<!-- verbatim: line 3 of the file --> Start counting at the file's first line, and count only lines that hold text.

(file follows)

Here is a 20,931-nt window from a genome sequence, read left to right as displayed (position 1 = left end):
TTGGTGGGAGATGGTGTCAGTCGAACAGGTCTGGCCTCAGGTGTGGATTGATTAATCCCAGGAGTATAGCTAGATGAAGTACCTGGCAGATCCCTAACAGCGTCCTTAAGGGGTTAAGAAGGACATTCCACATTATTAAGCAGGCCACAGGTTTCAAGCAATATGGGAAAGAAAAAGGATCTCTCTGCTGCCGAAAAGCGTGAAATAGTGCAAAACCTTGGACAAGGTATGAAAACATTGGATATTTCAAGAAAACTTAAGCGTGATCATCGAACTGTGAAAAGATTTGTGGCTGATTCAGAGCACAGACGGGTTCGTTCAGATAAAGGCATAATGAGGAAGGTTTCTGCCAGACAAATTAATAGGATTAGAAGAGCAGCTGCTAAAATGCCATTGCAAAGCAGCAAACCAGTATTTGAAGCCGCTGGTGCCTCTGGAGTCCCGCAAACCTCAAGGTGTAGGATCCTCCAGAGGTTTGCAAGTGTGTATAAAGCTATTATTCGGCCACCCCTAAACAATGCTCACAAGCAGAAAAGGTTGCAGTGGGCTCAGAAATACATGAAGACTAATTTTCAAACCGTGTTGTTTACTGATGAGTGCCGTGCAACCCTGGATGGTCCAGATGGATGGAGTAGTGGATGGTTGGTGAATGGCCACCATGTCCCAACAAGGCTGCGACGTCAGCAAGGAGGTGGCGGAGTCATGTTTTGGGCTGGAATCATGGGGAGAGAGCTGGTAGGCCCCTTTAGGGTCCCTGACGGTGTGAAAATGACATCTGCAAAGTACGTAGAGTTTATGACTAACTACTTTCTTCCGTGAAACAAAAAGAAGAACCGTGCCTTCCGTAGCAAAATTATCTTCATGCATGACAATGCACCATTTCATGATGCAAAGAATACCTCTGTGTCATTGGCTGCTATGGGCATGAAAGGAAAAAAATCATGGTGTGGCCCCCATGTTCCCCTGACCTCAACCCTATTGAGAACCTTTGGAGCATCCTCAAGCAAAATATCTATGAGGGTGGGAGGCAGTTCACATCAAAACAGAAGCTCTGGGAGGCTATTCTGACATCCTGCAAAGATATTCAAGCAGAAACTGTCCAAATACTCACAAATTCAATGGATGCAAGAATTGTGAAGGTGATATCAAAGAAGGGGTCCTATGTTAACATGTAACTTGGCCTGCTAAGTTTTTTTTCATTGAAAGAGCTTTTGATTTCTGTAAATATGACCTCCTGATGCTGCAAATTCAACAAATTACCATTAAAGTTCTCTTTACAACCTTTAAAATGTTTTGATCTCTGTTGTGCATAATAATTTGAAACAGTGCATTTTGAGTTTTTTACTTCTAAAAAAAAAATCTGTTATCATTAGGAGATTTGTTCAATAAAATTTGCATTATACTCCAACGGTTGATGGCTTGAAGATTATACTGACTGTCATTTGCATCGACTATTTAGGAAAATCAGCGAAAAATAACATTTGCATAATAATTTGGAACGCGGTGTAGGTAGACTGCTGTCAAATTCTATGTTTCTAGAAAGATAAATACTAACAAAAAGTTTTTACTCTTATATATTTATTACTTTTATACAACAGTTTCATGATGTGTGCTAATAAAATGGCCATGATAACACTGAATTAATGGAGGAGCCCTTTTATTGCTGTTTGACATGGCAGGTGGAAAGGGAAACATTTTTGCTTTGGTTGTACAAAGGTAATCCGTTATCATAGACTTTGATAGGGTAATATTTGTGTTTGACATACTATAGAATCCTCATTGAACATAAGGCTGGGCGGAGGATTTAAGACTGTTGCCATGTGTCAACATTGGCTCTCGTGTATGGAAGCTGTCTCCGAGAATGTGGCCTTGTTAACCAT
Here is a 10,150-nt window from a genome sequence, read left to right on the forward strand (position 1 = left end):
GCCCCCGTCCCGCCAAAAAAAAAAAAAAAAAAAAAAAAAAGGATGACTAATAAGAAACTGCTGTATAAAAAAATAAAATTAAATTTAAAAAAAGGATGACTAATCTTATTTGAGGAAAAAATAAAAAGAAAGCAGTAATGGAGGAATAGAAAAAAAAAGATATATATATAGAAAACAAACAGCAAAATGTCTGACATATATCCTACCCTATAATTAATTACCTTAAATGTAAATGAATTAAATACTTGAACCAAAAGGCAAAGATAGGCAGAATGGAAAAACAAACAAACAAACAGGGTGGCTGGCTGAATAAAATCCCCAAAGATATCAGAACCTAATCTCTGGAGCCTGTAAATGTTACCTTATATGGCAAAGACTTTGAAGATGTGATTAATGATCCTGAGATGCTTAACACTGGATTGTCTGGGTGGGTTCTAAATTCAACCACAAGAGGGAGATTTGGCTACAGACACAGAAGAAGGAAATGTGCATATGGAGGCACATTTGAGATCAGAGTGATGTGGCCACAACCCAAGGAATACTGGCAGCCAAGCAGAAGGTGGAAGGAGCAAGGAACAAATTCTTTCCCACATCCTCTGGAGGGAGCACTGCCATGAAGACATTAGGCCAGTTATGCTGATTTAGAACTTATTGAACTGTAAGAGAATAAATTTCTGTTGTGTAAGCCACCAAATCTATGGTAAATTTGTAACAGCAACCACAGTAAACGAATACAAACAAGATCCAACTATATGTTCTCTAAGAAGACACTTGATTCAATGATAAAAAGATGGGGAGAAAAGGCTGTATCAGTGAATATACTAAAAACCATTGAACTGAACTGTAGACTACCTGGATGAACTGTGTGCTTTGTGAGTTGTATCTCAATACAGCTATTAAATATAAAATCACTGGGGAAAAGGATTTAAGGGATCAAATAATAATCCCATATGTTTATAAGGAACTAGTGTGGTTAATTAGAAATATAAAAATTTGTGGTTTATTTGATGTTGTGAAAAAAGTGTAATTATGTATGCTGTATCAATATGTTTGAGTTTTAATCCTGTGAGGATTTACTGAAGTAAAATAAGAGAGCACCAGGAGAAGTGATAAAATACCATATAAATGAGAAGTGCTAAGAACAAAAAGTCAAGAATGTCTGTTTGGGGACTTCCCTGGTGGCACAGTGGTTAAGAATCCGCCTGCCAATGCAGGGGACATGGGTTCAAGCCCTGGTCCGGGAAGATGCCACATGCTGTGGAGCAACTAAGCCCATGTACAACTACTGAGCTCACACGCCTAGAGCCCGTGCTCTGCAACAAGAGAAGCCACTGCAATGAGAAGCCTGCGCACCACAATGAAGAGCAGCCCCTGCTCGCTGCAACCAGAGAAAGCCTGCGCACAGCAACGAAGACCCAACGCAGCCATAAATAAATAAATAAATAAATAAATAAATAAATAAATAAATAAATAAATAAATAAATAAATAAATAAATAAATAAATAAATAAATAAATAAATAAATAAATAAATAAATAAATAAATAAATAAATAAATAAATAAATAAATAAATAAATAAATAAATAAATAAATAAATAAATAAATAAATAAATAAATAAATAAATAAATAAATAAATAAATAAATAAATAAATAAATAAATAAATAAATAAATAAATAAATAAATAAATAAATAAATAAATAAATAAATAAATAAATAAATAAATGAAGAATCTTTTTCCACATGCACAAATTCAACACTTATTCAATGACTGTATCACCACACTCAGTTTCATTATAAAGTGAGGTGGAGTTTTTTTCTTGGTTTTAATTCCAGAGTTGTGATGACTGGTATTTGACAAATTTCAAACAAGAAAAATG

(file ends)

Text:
Here is a 10,150-nt window from a genome sequence, read left to right on the forward strand (position 1 = left end):